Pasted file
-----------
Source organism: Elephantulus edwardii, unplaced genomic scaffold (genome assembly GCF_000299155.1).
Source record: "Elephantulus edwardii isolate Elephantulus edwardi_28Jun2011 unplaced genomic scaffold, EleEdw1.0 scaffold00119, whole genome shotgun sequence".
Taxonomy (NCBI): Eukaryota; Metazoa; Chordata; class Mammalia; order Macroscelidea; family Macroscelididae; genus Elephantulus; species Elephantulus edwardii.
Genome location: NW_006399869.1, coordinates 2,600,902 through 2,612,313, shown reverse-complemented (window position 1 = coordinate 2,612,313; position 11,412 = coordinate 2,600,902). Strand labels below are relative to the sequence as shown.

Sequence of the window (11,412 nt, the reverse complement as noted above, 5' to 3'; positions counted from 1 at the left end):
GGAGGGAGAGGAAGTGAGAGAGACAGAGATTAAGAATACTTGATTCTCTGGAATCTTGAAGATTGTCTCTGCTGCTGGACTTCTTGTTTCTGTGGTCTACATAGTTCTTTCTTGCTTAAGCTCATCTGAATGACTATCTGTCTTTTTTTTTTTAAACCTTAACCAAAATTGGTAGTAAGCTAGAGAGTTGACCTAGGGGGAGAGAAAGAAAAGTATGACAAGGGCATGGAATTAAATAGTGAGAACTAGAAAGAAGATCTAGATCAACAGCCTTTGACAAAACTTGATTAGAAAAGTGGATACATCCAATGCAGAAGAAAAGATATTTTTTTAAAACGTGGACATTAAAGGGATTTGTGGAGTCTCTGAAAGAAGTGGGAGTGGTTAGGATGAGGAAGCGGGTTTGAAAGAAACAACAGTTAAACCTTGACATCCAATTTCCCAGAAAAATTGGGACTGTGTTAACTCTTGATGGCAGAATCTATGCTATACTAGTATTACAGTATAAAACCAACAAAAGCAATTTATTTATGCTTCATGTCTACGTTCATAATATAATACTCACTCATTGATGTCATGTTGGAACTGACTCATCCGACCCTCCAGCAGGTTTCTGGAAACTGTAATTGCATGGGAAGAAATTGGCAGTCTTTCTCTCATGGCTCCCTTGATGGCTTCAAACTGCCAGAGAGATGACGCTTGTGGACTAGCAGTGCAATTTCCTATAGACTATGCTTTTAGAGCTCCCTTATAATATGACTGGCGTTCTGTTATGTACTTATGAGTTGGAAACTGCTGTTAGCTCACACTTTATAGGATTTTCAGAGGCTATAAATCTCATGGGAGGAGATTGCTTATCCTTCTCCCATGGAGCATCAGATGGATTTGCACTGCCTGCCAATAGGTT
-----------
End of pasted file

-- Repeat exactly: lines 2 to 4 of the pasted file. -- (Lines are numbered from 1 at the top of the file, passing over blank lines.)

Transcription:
Source record: "Elephantulus edwardii isolate Elephantulus edwardi_28Jun2011 unplaced genomic scaffold, EleEdw1.0 scaffold00119, whole genome shotgun sequence".
Taxonomy (NCBI): Eukaryota; Metazoa; Chordata; class Mammalia; order Macroscelidea; family Macroscelididae; genus Elephantulus; species Elephantulus edwardii.
Genome location: NW_006399869.1, coordinates 2,600,902 through 2,612,313, shown reverse-complemented (window position 1 = coordinate 2,612,313; position 11,412 = coordinate 2,600,902). Strand labels below are relative to the sequence as shown.